I finished my PhD program in September 2018 at Manchester Metropolitan University in England. For my dissertation, I expanded my examination of William Bickerton by contextualizing him and his religious movement within the larger historiographies of American revivalism, Christian Restorationism, Mormonism, millennialism, and biography.
There are two professors that have made an especially powerful impact on my life. The first was Dr. Alan Petigny at the University of Florida. He led my senior seminar on American religion. During the entire semester (and afterward), he took me under his wing and cultivated my interests in American religious history and the Latter Day Saint movement. He taught me how to employ a sympathetic, yet critical approach when examining historical subjects, for which I am forever grateful. As one can imagine, it’s an important skill to have, especially when examining religions. Unfortunately, Dr. Petigny passed away in 2013.
The other professor that changed my life was Dr. Andrew Crome at Manchester Metropolitan University. He was my PhD advisor. Dr. Crome not only refined my approach to American religious history, but he honed my skills as a historian. Whenever I needed guidance, he was there to help (and to top it off, he was always happy to do it). It was the greatest pleasure studying under him. He is by far one of the most brilliant people I know, and his grasp of the scholarship within American and English religious history is vast. I learned more from him than anyone else. He is still a great mentor and friend.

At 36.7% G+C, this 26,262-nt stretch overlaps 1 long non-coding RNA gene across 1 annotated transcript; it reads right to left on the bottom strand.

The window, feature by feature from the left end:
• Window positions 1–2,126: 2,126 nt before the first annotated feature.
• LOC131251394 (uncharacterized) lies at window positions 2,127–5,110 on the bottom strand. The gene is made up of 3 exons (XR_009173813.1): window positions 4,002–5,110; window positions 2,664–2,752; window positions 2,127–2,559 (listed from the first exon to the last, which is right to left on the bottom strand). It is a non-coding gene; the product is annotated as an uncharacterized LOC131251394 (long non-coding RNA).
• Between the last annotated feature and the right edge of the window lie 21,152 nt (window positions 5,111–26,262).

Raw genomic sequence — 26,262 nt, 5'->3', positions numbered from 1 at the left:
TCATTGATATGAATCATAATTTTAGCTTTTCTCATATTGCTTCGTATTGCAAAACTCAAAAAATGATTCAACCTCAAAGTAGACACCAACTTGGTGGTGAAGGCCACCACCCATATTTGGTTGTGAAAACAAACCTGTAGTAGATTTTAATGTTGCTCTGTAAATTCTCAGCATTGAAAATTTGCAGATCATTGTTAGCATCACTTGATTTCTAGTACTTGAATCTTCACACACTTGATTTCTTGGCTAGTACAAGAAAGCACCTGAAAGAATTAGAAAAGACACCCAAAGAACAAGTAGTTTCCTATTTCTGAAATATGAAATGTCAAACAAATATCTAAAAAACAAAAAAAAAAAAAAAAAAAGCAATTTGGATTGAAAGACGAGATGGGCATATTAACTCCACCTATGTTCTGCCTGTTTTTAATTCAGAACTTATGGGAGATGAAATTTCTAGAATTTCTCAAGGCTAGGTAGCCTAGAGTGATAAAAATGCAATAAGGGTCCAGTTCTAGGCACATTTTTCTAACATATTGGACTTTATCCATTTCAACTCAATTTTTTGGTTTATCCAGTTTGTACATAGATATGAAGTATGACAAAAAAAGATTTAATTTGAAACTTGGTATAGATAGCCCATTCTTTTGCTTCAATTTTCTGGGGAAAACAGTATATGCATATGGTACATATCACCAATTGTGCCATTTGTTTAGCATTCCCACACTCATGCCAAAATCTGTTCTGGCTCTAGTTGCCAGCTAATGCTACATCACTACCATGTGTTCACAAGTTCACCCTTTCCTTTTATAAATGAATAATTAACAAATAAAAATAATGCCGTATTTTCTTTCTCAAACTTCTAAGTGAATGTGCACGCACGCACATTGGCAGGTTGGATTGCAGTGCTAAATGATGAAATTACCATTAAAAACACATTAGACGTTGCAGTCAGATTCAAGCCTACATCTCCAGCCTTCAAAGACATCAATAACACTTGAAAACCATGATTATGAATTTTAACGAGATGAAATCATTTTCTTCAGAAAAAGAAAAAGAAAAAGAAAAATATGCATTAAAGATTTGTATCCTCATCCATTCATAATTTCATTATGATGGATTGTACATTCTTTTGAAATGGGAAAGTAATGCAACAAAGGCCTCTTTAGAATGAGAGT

I also have a very special place in my heart for every single professor I studied under during my masters program at Florida Atlantic University. They all were marvelous. I could not have written my book or have gotten into a PhD program without their mentorship. My masters program was just plain terrific.
You are a member of William Bickerton’s Church of Jesus Christ. What are the central beliefs of your religion?